ICC Note: The Northern Sinai has been the location of the most recent battles between the Egyptian military and Islamic extremists. Like other governates in the country, Copts are being displaced by force. 27 families fled the region this past February. The targeting of Coptic families began in 2013 with the isolation of former president Mohammed Morsi. Now as the threat of Islamic extremism reaches further into the Northern Sinai, Coptic families are once again being forced to flee for fear of being kidnapped or killed.
07-01-2015 Egypt (Al Monitor): In the North Sinai governorate, battles are raging between the Egyptian army and jihadist groups such as Ansar Bayt al-Maqdis and the Movement for Unity and Jihad. Now, like in other governorates, Copts are being forcibly displaced.
Egypt’s Copts Coalition in North Sinai issued a Feb. 27 statement reporting that 27 Christian families from different parts of the North Sinai governorate — mostly from el-Salam suburb in el-Arish — fled the region in February.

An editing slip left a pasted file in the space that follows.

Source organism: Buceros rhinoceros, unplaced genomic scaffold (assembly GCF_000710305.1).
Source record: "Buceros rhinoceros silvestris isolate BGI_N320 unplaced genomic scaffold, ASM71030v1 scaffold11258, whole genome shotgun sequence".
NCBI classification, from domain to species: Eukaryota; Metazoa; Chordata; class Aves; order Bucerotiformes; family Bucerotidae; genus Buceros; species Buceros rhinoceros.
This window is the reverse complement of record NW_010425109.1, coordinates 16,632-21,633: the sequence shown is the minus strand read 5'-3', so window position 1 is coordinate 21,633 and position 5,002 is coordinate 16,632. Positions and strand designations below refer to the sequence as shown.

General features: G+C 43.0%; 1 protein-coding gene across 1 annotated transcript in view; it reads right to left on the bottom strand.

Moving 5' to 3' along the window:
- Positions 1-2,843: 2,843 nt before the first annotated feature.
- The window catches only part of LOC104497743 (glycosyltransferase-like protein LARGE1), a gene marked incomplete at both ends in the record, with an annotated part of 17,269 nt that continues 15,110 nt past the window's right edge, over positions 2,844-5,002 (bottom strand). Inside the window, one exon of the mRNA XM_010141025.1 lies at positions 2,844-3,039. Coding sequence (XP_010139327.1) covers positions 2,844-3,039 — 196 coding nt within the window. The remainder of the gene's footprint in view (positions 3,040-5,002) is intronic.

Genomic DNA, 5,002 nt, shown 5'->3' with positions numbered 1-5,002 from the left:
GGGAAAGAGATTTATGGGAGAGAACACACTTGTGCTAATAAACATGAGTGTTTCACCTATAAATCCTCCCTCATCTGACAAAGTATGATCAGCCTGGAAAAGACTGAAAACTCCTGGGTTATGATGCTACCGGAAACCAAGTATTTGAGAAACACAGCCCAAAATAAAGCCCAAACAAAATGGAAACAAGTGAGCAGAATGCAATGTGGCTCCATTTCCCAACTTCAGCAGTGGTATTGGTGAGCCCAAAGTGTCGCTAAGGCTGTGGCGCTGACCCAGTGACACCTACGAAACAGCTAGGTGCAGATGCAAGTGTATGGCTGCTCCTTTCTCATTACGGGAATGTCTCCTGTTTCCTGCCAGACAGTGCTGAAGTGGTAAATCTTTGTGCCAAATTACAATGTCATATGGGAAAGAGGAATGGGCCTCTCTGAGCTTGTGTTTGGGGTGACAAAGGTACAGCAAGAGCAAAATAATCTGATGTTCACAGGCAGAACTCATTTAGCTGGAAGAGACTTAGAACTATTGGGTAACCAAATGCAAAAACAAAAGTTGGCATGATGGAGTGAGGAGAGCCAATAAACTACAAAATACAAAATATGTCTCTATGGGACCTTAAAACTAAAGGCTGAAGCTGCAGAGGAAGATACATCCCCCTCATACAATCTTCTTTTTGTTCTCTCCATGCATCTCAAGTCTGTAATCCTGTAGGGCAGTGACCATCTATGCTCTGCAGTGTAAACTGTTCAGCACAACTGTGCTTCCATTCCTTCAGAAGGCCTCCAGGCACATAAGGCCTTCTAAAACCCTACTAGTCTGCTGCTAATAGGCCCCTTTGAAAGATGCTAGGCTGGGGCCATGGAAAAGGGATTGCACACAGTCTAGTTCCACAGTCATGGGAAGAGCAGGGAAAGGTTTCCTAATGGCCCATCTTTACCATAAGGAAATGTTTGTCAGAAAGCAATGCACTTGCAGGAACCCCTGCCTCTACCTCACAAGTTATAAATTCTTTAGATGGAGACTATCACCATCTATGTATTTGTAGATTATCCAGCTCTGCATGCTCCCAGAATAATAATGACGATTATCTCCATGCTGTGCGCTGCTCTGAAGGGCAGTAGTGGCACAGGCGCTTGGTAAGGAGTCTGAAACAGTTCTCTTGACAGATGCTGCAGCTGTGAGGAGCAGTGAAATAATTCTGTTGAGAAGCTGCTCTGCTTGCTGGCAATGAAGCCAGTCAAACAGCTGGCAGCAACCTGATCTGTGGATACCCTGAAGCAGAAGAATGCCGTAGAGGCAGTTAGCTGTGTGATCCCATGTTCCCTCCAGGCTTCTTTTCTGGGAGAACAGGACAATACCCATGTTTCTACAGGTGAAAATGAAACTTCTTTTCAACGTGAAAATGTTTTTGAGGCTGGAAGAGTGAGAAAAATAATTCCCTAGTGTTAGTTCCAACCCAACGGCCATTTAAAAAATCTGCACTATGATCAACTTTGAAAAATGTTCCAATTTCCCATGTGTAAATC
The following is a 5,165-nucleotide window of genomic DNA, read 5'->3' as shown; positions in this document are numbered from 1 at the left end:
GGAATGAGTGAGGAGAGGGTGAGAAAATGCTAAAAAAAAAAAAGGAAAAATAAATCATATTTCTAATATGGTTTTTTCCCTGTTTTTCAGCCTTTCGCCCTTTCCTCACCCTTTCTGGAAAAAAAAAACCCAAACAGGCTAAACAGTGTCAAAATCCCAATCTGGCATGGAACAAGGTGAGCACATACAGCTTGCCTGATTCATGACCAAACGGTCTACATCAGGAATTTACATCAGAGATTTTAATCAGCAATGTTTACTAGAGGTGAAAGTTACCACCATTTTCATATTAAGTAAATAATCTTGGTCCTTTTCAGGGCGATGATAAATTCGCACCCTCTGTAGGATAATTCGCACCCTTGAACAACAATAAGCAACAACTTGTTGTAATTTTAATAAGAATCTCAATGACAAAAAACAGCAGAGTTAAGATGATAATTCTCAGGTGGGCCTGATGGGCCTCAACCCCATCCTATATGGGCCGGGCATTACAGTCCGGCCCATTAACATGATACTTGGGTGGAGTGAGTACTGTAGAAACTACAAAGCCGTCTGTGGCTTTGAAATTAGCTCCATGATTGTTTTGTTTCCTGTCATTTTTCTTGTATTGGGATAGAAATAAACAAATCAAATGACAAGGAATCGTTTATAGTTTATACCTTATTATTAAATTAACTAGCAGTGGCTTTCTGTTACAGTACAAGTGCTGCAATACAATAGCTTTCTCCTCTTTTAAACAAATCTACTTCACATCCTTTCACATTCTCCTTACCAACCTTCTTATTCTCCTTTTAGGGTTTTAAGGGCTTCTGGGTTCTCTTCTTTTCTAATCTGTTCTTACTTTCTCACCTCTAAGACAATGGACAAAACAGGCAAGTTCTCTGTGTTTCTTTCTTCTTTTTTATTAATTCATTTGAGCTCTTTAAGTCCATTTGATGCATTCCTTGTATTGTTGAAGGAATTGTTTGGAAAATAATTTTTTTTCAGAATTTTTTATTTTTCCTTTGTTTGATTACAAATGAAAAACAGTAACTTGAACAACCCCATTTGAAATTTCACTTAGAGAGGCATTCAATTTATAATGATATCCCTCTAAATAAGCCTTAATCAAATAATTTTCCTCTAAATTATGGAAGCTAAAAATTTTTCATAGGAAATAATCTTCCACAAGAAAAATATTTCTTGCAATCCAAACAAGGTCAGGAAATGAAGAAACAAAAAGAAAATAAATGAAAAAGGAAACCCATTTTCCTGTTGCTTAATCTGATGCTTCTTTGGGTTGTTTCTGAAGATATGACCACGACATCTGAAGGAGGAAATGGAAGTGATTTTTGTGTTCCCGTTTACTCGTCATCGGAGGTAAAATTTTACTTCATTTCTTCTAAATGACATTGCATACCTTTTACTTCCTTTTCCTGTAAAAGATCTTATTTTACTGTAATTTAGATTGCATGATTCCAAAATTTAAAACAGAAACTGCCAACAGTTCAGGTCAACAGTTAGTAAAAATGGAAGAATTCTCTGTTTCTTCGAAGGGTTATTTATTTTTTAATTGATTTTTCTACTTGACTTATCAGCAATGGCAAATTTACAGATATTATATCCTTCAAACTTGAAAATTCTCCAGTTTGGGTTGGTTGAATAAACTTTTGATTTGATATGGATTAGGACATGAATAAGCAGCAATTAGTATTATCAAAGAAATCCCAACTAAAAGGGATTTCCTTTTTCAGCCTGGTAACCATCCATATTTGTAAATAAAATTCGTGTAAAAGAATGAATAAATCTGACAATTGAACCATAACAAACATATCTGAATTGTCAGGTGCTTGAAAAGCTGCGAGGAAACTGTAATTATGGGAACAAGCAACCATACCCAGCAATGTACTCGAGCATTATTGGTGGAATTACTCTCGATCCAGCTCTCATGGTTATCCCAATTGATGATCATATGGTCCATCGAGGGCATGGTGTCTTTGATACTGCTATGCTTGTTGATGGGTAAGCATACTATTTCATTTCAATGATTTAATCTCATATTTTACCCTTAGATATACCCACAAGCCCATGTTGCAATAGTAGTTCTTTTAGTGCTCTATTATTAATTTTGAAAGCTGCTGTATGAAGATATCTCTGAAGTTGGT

Abanob Gerges, the coordinator of the coalition, told Al-Monitor that the targeting of Copts began following the participation of the patriarch of the Coptic Orthodox Church of Alexandria, Pope Tawadros II, in the statement of the armed forces July 2, 2013, which led to the isolation of former President Mohammed Morsi.
As a result, jihadist groups burned down the St. George Church in el-Arish, following the breakup of the sit-in held by Morsi supporters Aug. 14, 2013, in Rabia al-Adawiya compound. The armed forces arrested a number of those involved in the church’s burning, without stating their political affiliations.
Gerges added that the first assassination of a Copt was the murder of the secretary of Bishop Kosman (Cosmas) of North Sinai, Rev. Mina Aboud, at the hands of armed groups in el-Arish, where he was shot to death July 6, 2013.